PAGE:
In other words, fairness creates equality by comparing us to each other, justice creates equality by holding us all to the same outside standard. 

What am I getting at you may wonder?  Well it’s this.  Let your kids be different.  Let some succeed and others fail.  Comfort them, help them up when they fall, but don’t try to soften the pain of the loss.  It is necessary for them to grow.  And also praise your child’s successes, but remind them of where that success comes from.  God gaveth and He can taketh away.

Then teach them to appreciate each other’s strengths and help each other when they’re weak.  Don’t teach them that they should be equal….it will only serve to damage their relationships.

That’s what it’s all about friends.  Justice and kindness.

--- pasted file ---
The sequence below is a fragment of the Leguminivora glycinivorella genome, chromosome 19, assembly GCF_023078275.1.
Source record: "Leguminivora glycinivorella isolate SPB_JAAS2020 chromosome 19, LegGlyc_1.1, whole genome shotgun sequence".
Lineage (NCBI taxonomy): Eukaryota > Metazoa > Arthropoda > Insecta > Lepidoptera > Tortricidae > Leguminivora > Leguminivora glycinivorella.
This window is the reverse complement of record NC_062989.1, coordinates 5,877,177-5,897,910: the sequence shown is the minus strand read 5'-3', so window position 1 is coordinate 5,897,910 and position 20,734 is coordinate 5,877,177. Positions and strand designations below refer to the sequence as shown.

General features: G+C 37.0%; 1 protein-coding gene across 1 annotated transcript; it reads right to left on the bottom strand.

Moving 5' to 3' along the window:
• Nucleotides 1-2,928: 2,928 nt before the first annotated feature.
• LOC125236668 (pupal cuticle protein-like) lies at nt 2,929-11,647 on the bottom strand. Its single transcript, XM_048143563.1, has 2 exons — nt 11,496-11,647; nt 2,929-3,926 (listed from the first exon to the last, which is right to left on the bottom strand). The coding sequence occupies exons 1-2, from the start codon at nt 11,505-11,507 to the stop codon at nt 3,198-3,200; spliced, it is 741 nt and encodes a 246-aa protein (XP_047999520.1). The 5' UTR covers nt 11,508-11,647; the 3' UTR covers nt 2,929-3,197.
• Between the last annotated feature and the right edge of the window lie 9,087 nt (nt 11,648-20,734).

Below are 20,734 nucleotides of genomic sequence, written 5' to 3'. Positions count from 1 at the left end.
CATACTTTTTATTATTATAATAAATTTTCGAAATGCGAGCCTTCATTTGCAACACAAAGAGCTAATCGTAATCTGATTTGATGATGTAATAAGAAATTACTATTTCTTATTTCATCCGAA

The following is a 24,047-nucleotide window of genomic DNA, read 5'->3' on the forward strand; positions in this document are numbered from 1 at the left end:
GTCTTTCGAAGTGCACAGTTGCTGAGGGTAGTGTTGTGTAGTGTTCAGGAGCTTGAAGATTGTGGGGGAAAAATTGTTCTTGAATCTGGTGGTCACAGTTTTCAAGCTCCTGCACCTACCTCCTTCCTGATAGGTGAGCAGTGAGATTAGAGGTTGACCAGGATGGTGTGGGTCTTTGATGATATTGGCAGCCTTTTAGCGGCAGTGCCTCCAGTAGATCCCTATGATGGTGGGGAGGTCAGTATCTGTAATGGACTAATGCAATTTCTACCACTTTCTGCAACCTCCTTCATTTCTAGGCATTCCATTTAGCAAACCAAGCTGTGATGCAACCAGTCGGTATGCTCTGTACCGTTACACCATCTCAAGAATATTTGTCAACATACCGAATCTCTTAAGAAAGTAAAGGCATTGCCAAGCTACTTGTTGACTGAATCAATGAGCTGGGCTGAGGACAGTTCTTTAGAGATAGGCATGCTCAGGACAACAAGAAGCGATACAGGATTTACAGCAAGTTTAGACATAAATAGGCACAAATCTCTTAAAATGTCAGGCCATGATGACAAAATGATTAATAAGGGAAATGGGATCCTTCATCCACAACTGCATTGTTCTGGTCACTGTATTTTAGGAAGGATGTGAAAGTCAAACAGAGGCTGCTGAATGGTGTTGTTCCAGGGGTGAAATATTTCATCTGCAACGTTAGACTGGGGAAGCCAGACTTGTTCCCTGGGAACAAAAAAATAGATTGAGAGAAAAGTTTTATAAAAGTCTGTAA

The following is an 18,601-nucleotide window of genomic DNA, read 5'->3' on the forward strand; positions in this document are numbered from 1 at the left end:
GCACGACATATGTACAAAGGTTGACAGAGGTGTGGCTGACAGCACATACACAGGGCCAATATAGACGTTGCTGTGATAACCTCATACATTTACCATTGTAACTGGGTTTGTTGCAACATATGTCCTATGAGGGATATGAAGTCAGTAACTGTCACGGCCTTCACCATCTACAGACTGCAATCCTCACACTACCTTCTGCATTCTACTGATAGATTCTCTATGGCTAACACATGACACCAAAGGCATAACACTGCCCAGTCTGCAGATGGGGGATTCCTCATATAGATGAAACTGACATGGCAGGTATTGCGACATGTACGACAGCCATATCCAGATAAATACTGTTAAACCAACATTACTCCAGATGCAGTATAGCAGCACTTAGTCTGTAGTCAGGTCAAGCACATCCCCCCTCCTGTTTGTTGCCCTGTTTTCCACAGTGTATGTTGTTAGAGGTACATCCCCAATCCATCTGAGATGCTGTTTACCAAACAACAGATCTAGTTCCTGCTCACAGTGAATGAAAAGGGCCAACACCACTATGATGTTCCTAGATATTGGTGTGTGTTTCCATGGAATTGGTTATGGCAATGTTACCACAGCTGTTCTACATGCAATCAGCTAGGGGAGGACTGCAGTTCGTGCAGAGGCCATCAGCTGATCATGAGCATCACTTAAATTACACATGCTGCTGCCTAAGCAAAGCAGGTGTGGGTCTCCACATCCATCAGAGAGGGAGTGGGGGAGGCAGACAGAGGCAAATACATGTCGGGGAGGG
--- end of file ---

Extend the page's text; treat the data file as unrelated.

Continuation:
Micah 6:8 “He has told you, O man, what is good; and what does the Lord require of you but to do justice, and to love kindness, and to walk humbly with your God?”


Love Your Brother

Love Your Brother

With 9 kids we have many different personalities.  Different interests.  Lots of moods…..

Despite all of that, our children have very loving, caring relationships.  We have almost no arguing or fussing and there is never physical fighting.  Our children really enjoy each other.  This brings such delight to my mother’s heart!

That led me to decide to write a series about building godly sibling relationships.  I want you to have that same joy!  I’ll be sharing each week what is happening in our home and how we manage problems.  We will open up and answer questions as we go along.  It’s gonna be great!

So let’s not waste any time getting started……

The first thing we always do when we are figuring out how to manage anything is look to God’s Word.  It has a LOT to say about how we should treat one another.  We should be kind, merciful, put others first….I could go on and on.  So this is what we teach our children.  And we make sure they know where these ideas come from.  Knowing God said it holds a lot more weight than if it’s just Mom’s crazy idea.